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Is Asean’s Myanmar five-point consensus workable?

Screenshot 2021-04-26 071445
Indonesian President Joko Widodo, centre, with Foreign Minister Retno Marsudi, Coordinating Minister for Economic Affairs Airlangga Hartarto, and Cabinet Secretary Pramono Anung behind him, delivers his statement following the Asean meeting in Jakarta on Saturday. Photo: AP

The consensus forged between Southeast Asian leaders and Myanmar’s junta leader Min Aung Hlaing to de-escalate his country’s post-coup crisis has come under scrutiny a day after it was forged at a summit in Jakarta.

The Association of Southeast Asian Nations (Asean) said after the talks on Saturday that the bloc had agreed on five issues: ending violence, constructive talks among “all parties concerned”, the sending of aid to Myanmar, the appointment of a special envoy to facilitate talks, and for the envoy to be allowed visits to the country. 

The army chief, who made his first international trip since seizing power on February 1 from the democratically elected National League for Democracy (NLD), is said to have agreed to these points. 

Detractors of the talks noted that the so-called “five-point consensus” lacked mention of the need for the junta to immediately and unconditionally release NLD leader Aung San Suu Kyi, President Win Myint and other senior elected figures currently in military custody. 

Instead, a statement released by Brunei as the current Asean chair merely said “we also heard calls for the release of all political prisoners including foreigners”. 

Since the coup, Suu Kyi – who was the de facto head of government – has been charged with offences deemed dubious by rights groups, including for allegedly illegally importing walkie talkies. 

The consensus was also forged without the presence of the National Unity Government (NUG) – a grouping of NLD figures and civil activists currently in exile or evading capture who say they are the rightful government of Myanmar.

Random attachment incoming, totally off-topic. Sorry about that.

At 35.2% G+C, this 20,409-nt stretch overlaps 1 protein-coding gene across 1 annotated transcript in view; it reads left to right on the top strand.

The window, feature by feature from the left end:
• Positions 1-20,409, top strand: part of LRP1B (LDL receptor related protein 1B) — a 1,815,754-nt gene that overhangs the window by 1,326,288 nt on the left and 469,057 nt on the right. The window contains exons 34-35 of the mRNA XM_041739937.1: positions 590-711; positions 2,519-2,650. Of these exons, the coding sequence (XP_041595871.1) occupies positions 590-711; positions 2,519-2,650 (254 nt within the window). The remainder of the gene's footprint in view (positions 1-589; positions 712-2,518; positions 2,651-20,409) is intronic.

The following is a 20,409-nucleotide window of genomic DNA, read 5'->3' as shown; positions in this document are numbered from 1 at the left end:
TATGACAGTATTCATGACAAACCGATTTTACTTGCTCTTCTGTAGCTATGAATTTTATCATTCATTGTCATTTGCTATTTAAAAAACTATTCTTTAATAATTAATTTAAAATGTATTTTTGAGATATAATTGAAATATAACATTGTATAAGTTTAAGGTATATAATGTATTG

Here are the main areas of discussion among observers following Saturday’s talks. 

Were the talks fruitful?

Phil Robertson, the Bangkok-based deputy Asia director for Human Rights Watch, was among regional observers who had a dim view of the five-point consensus. 

“Asean cannot paper over the fact that there is no agreement for the Myanmar junta to release more than 3,300 political prisoners currently in detention in the country, including senior political figures who presumably would be involved in any negotiated solution to the crisis,” Robertson said in a statement on Sunday. 

He said there were also “real concerns” about the agreement given Asean’s “well known weakness in implementing the decisions and plans that it issues”.

Matthew Smith of the regional rights advocacy group Fortify Rights, took issue with other parts of Saturday’s statement. 

“The final statement references ‘reports of fatalities and escalation of violence’. This is whitewash language and an unfortunate way of describing mass murder,” Smith told This Week in Asia. 

“Asean was wrong to invite Min Aung Hlaing, and this agreement doesn’t change that. The only way out of this is for Min Aung Hlaing to end the attacks, release all political prisoners, and step down. The NUG must be allowed to proceed,” he said. 

Within the regional think tank circles – tapped upon by governments for suggestions on dealing with the crisis – the verdict was cautiously upbeat. 

Thomas Daniel, a senior analyst with Malaysia’s Institute of Strategic and International Studies, said the very fact that an in-person meeting was held with Min Aung Hlaing and heads of state present was an “important step forward”. 

Some decision makers also saw the senior general’s presence as a small success, he said.

Other analysts noted that the path to Saturday’s talks had not been easy, with the different Asean states having different stances on the coup. 

While Indonesia, Singapore and Malaysia have condemned the violence and expressly called for the immediate release of NLD figures, other states – such as Vietnam and Thailand – were seen as more sympathetic towards the junta.

Evan Laksmana of the Centre for Strategic and International Studies (CSIS) in Indonesia said Saturday’s achievement was particularly noteworthy as there had been scepticism over whether Asean would be united enough to “deliver anything”.